Ali was WAY WAY ahead of the rest of us dopes in that regard.

Ali "DIDNT" flee - he was basically in 'jail' with release. I have little use for the guys who went to Canada - I do admit that, but I have great regard for Ali and most vets do.

Please don't attempt to speak for "most vets."


I need to clarify my post. I don't portend to speak for "most vets". I can only speak for those that I served with and those that I know from the Nam era(family, friends, school mates, and others I have met after I spent my time in the army during Nam). When I used the word 'most', I can see that wasn't the correct word to use. I should have clarified that it was most of the Nam vets that I personally knew/know.
I actually didn't agree with what Ali did initially and during my tour. When I returned to the US and talked with others about what I saw and what they saw, my regards for Ali only intensified. If you didn't live thru the Nam era, it is very hard for those of us who did to explain what went on. Of the guys I know that are still around, most of us tend to avoid the topic as much as possible. To compare WWI, WWII, Korea or vets after the Nam era is impossible. I can understand why people would look back at what Ali did and crucify him for it(my dad still despises Ali to this day). My dad enlisted and served during WWII - a war that the US was attacked. That wasn't the case in Nam. I can also understand why those who were either too young or not born yet during the Nam era to not really understand what us vets went thru before, during and after Nam. I don't fully understand the WWII and Korea vets.
Korea was probably as close to what we did in Nam as any conflict, but I don't know very many Korea vets to compare.
I can understand both sides of the situation because I was there. I don't have any problem if people choose to vilify Ali.
I can see both sides of what Ali did and I choose to see the good/better side. Neither side is 100% correct. We all have to choose.

Fair enough, sorry if it seemed like I was blowing up, wasn't my intention. Appreciate your service to this great country.

In the end my.problem remains that not agreeing with something doesn't preclude you from following the law. The man knowingly committed a felony and never spent a day in prison for it. Great fighter, but that's where it stops for me.
@2GuysFromWI

Harbaugh will have Urban Meyer retired from OSU by 2020.
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dfnewburry
No citizen of Vietnam ever called Ali the n word , but some of his critics ... Well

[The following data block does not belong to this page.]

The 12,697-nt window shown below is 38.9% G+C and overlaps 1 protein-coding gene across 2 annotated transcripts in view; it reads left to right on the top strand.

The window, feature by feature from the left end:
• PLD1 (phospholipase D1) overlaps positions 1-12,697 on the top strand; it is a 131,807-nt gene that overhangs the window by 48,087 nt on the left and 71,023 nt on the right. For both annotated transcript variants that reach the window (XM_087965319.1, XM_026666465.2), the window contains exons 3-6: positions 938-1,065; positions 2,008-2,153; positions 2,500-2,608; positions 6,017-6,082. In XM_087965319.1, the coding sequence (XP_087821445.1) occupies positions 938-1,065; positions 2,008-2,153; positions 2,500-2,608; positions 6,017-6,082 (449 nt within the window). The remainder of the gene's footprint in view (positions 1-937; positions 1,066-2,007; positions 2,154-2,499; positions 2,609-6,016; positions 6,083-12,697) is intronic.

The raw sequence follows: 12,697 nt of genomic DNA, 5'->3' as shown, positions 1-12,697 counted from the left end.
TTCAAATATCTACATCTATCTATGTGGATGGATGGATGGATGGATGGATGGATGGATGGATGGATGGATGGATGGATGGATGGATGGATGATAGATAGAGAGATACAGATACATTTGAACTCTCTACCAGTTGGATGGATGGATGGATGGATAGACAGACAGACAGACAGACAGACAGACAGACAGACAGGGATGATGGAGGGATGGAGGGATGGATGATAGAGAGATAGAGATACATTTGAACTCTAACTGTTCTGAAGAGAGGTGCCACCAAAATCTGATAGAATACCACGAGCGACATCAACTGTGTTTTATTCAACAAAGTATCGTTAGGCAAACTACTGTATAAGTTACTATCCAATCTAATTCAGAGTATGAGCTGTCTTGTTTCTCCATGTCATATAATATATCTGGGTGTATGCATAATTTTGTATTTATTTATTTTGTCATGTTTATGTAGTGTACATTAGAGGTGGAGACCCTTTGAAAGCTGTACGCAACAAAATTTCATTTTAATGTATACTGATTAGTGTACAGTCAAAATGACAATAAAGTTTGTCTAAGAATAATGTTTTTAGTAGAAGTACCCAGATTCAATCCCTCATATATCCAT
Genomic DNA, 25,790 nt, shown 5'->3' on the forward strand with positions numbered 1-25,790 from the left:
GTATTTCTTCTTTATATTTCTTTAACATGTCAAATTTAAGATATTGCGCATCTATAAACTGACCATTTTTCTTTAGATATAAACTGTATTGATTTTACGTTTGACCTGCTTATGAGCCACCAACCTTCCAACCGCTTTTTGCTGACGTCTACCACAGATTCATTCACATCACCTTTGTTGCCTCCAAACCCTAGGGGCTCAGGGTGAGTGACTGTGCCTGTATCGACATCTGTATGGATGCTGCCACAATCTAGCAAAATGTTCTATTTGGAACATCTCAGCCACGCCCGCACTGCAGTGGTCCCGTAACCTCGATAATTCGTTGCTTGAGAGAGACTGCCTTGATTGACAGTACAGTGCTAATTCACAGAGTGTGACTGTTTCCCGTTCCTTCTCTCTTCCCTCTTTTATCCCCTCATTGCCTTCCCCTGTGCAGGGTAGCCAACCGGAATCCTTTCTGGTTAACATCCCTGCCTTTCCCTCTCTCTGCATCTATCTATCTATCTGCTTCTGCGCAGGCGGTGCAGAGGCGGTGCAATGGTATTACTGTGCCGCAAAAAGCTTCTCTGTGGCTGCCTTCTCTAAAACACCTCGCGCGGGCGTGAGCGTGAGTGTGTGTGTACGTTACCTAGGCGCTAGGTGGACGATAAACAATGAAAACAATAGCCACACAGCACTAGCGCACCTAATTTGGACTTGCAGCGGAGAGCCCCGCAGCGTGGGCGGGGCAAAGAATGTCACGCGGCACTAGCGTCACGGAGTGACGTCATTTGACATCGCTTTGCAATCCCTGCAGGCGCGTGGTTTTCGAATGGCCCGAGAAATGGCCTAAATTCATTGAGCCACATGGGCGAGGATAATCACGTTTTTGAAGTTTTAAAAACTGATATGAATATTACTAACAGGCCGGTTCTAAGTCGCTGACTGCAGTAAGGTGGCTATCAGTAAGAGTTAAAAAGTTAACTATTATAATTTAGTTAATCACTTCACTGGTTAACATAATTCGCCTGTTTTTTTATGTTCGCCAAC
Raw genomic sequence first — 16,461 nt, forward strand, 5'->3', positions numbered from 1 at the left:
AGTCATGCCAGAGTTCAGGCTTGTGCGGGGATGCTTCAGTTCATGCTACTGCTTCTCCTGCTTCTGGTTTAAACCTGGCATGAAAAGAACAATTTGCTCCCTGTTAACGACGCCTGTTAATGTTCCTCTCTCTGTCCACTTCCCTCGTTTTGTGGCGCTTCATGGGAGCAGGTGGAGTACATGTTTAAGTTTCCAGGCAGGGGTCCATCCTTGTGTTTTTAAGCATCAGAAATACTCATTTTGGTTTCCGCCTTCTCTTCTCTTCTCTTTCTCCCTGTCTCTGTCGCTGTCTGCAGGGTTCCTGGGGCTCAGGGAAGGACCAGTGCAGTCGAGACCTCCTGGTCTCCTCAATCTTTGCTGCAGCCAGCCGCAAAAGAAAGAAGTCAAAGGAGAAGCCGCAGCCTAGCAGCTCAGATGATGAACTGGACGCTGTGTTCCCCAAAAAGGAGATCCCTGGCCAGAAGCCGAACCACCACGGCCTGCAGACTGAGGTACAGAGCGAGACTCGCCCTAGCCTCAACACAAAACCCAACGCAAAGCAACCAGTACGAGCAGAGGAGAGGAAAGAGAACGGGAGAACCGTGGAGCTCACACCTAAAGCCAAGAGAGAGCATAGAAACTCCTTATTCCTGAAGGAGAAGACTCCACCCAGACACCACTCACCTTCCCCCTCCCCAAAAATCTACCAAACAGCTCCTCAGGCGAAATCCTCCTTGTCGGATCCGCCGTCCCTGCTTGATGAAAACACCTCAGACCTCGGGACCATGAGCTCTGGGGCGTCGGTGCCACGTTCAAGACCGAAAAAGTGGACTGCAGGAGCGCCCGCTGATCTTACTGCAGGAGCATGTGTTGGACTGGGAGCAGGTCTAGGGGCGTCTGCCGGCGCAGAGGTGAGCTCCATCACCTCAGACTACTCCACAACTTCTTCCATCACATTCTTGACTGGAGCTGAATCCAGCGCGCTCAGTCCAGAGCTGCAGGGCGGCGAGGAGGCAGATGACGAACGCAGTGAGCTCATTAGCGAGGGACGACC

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dawgstyle
thebillwaltontrip wrote:
A person can blame Ali for not wanting to go fight in Vietnam about as much as they can blame people from my generation for not jumping up to enlist and go fight over in Iraq. If your country's freedom is under attack, it's one thing. When your country feels like cooking up tall tales of misconception and lies to get into conflict to show who the "boss" is on the planet, it's another. A lot of great people from that generation & my generation lost their lives and their minds essentially for nothing. Back then the draft existed so it put a lot of pressure on people to feel like they had to join an unjust cause that they didn't believe in and I applaud Ali for using his platform to speak out against it.

The members of my family currently serving believe you are full of shit.

@2GuysFromWI

Harbaugh will have Urban Meyer retired from OSU by 2020.
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dawgstyle
safetysqueezepleezzee11 wrote:
dawgstyle wrote:
Not trying to turn this political, but when his country called for him he fled rather than stand among those brave enough to stand up and be counted so he could have a career as a fighter.

So to his passing, I say meh.


As a Nam vet, I can honestly say that I always admired Ali for sticking to his convictions. After I found out what Nam was all about, I realize that enlisting to serve in that war was the biggest mistake of my life. I could have easily used a 'farmer' or college deferment. Serving in the US military was just what my family(the men) all did. I always gave Ali credit because he had the balls to stick to his convictions and not just go to Canada. I think most of us vets or the Nam era feel that way. The WWII guys had no use for Ali though. Some of that was probably because he was black but much of it with the WWII guys was they felt it was their duty. I also felt that way UNTIL I spent my time in Nam.
Ali was WAY WAY ahead of the rest of us dopes in that regard.

Ali "DIDNT" flee - he was basically in 'jail' with release. I have little use for the guys who went to Canada - I do admit that, but I have great regard for Ali and most vets do.

Please don't attempt to speak for "most vets."
@2GuysFromWI

Harbaugh will have Urban Meyer retired from OSU by 2020.
Quote 0 0